He has overleaped the barrier of hindsight, getting us as near as possible to experiencing what it was like to be there, that fateful summer 65 years ago. D-Day is a triumph of research and dense with human detail: like one of those fractal patterns, it is as intricate at any level of magnification.
This is a terrific, inspiring, heart-breaking book. Beevor describes this campaign brilliantly. He has assembled a mass of new sources, fresh voices, untold anecdotes to create a saga as vivid as his earlier narratives of Stalingrad and the Battle for Berlin. No one knows better than Beevor how to translate the dry stuff of military history into human drama of the most vivid and moving kind.
His book offers a thousand vignettes of drama, terror, cruelty, compassion, courage and cowardice.. This is as powerful and authoritative account of the battle for Normandy as we are likely to get in a generation.
What emerges from this thoroughly researched and gripping narrative is the appalling human suffering of the struggle.
He pictures the cruel disruption of the rural scene. D-Day is vintage Beevor. There is not a finer account. The result is everything one might expect from one of the finest military historians of our time: a dramatic and insightful re-evaluation of an apparently familiar story, combining an intimate understanding of the grim realities of war with the narrative technique of a novelist.
He works this technique better than anyone else. Like Joseph Conrad, Beevor wanted to make the reader hear and feel and see. D-Day is Beevor again doing what he does best, making military history readable, not by writing military history but by writing well. Beevor has again succeeded splendidly. D-Day adds much to our understanding of Normandy and the aftermath, including the Liberation of Paris.
He conveys Operation Overlord in all its complexities, from debates at the top to battles in the foxholes on the front line. He is a compelling historian at the summit of his craft. His prose is fluid and spare, with a lightness of touch that belies his prodigious research. It was a great victory the Allies won in Normandy, and to this day all of us should be grateful to those who won it.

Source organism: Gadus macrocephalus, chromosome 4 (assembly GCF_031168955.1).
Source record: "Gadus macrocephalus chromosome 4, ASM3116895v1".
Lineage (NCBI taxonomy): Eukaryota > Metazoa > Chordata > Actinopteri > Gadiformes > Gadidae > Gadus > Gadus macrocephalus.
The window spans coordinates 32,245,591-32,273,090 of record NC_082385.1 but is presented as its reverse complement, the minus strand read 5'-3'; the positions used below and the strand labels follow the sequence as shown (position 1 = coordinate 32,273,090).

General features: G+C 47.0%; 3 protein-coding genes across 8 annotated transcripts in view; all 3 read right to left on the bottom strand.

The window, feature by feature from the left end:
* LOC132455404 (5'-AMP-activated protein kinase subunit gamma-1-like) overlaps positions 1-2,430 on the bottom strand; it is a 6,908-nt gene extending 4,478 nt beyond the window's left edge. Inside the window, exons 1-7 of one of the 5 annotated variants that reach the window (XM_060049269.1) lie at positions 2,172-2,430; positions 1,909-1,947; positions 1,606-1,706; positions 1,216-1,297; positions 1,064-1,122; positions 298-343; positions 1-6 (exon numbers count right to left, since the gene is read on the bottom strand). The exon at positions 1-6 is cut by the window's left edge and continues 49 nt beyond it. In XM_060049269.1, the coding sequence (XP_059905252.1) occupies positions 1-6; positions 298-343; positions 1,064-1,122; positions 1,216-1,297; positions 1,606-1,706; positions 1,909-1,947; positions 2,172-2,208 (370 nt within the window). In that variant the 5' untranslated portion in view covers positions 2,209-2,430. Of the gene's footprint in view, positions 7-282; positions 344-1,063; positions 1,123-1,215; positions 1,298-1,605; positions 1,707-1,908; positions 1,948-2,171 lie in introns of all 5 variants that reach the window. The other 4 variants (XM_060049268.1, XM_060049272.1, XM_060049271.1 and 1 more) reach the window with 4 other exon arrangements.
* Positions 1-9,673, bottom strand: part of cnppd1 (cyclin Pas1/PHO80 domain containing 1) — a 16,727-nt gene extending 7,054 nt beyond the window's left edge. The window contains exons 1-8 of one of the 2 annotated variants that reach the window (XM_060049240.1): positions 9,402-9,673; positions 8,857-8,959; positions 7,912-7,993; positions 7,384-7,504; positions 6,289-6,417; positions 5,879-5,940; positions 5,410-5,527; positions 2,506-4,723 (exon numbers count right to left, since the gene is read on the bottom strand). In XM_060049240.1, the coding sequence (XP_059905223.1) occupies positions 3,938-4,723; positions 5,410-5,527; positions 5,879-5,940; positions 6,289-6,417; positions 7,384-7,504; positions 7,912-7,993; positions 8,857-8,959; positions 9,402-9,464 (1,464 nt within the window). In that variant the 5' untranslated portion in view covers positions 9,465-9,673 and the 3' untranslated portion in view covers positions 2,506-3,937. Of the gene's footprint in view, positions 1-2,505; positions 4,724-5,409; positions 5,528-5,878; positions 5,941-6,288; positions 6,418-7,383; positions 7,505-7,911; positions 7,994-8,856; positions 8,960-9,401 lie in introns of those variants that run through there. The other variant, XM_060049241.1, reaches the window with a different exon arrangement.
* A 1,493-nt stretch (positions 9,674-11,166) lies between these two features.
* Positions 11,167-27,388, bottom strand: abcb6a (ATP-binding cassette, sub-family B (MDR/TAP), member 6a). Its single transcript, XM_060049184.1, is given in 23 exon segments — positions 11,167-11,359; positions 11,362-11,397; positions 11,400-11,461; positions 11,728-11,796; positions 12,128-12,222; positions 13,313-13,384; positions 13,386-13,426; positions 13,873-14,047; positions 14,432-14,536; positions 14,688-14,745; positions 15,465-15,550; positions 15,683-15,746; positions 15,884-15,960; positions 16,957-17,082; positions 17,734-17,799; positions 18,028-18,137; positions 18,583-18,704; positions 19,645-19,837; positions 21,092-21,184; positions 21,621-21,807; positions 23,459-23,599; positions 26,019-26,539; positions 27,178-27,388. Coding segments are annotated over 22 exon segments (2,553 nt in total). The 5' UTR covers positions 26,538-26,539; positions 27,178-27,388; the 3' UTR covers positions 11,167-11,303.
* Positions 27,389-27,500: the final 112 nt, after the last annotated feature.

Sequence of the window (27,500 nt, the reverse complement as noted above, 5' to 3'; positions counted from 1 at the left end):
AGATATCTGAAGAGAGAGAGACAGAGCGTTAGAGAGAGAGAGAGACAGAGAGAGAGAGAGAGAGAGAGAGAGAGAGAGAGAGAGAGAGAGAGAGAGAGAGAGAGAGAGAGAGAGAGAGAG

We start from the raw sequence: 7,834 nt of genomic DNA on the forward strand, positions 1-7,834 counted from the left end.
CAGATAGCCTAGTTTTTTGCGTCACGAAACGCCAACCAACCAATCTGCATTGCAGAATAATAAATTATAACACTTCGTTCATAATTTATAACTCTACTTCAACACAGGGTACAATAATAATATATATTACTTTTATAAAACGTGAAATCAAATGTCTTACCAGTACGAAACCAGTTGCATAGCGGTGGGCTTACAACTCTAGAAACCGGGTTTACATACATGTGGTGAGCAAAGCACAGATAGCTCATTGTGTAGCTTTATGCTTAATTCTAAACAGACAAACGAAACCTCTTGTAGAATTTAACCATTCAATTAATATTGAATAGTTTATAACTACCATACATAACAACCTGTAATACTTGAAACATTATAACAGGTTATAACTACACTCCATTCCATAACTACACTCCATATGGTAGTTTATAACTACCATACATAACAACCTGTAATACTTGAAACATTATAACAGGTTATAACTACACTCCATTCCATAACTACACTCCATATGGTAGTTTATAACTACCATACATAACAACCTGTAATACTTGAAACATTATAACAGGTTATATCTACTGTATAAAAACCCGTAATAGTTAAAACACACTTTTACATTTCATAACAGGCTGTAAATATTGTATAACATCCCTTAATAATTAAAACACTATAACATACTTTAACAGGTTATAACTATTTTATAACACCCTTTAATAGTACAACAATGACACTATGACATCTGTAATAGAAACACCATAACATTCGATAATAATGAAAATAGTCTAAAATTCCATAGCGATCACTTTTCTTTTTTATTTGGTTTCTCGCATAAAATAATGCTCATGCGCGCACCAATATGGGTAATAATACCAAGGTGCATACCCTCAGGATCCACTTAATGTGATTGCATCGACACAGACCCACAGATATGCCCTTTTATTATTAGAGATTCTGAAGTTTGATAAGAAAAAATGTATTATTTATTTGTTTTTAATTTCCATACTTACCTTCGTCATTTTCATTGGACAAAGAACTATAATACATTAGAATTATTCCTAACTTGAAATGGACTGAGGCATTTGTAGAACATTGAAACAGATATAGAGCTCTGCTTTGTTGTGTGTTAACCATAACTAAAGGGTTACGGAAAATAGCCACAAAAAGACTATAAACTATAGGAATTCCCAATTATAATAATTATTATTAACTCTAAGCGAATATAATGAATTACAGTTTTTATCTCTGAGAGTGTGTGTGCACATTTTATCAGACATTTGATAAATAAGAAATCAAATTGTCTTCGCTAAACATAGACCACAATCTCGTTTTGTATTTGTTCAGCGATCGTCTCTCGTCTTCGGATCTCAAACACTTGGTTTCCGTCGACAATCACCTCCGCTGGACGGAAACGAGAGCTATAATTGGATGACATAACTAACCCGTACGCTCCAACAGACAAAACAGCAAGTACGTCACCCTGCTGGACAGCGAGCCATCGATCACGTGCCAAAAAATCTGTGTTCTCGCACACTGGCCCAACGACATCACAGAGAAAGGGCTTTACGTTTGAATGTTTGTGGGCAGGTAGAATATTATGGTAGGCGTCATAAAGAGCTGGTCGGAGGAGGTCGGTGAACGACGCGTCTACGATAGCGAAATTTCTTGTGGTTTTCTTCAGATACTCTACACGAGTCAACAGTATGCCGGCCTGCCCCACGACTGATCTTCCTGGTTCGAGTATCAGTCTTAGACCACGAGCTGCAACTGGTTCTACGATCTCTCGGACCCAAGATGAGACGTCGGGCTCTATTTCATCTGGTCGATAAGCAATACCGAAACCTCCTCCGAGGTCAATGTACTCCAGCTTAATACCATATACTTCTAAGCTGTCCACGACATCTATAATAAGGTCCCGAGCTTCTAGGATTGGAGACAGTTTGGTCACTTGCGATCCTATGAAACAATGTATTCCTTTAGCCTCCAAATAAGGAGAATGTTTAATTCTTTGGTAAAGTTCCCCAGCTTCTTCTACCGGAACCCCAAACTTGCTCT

But the cost, as Antony Beevor is at pains to emphasize in this fine book, was awful beyond comprehemsion. The author contrives to bring the reader into the presence of not only those who were at the very top of the planning and responsibility for Overlord but also into the lives, often very short, of the soldiers and sailors who actually hit the beaches, the airmen who supported them and even the German defenders. They are stories that never seem to pale in the retelling, especially when delivered in the style and with the thoroughness of Antony Beevor.
Beevor gets better with each book. It details the shattering reality of D-Day and the months of savage fighting that followed instead of offering empty mythologizing. This is that reare hardcover worth your valuable attention and money. It stands as the best one-volume history of this decisive military engagement.
Fair stood the wind for France
You are about to embark upon the Great Crusade, toward which we have striven these many months. The eyes of the world are upon you. The hopes and prayers of liberty-loving people everywhere march with you. In company with our brave Allies and brothers-in-arms on other Fronts, you will bring about the destruction of the German war machine, the elimination of Nazi tyranny over the oppressed peoples of Europe, and security for "Soldiers, Sailors and Airmen of the Allied Expeditionary Force! In company with our brave Allies and brothers-in-arms on other Fronts, you will bring about the destruction of the German war machine, the elimination of Nazi tyranny over the oppressed peoples of Europe, and security for ourselves in a free world.